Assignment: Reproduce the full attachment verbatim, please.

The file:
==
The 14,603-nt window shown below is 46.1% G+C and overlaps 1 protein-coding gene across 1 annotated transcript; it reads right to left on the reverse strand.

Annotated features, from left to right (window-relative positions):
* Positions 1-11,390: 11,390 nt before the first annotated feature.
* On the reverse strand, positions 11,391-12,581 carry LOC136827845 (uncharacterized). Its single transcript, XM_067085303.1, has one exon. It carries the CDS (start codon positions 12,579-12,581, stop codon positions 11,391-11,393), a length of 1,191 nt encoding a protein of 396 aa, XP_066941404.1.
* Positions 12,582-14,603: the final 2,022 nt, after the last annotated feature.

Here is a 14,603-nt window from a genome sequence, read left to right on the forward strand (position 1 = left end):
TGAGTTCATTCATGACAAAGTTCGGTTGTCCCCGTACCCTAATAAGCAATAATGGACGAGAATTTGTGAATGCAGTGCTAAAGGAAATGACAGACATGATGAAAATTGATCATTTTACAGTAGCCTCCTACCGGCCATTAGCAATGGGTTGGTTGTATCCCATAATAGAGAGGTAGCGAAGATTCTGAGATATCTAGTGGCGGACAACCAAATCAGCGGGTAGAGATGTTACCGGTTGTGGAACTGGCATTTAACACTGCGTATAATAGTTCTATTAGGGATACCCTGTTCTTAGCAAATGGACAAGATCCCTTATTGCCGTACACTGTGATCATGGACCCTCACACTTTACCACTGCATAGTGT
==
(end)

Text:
The 14,603-nt window shown below is 46.1% G+C and overlaps 1 protein-coding gene across 1 annotated transcript; it reads right to left on the reverse strand.

Annotated features, from left to right (window-relative positions):
* Positions 1-11,390: 11,390 nt before the first annotated feature.
* On the reverse strand, positions 11,391-12,581 carry LOC136827845 (uncharacterized). Its single transcript, XM_067085303.1, has one exon. It carries the CDS (start codon positions 12,579-12,581, stop codon positions 11,391-11,393), a length of 1,191 nt encoding a protein of 396 aa, XP_066941404.1.
* Positions 12,582-14,603: the final 2,022 nt, after the last annotated feature.

Here is a 14,603-nt window from a genome sequence, read left to right on the forward strand (position 1 = left end):
TGAGTTCATTCATGACAAAGTTCGGTTGTCCCCGTACCCTAATAAGCAATAATGGACGAGAATTTGTGAATGCAGTGCTAAAGGAAATGACAGACATGATGAAAATTGATCATTTTACAGTAGCCTCCTACCGGCCATTAGCAATGGGTTGGTTGTATCCCATAATAGAGAGGTAGCGAAGATTCTGAGATATCTAGTGGCGGACAACCAAATCAGCGGGTAGAGATGTTACCGGTTGTGGAACTGGCATTTAACACTGCGTATAATAGTTCTATTAGGGATACCCTGTTCTTAGCAAATGGACAAGATCCCTTATTGCCGTACACTGTGATCATGGACCCTCACACTTTACCACTGCATAGTGT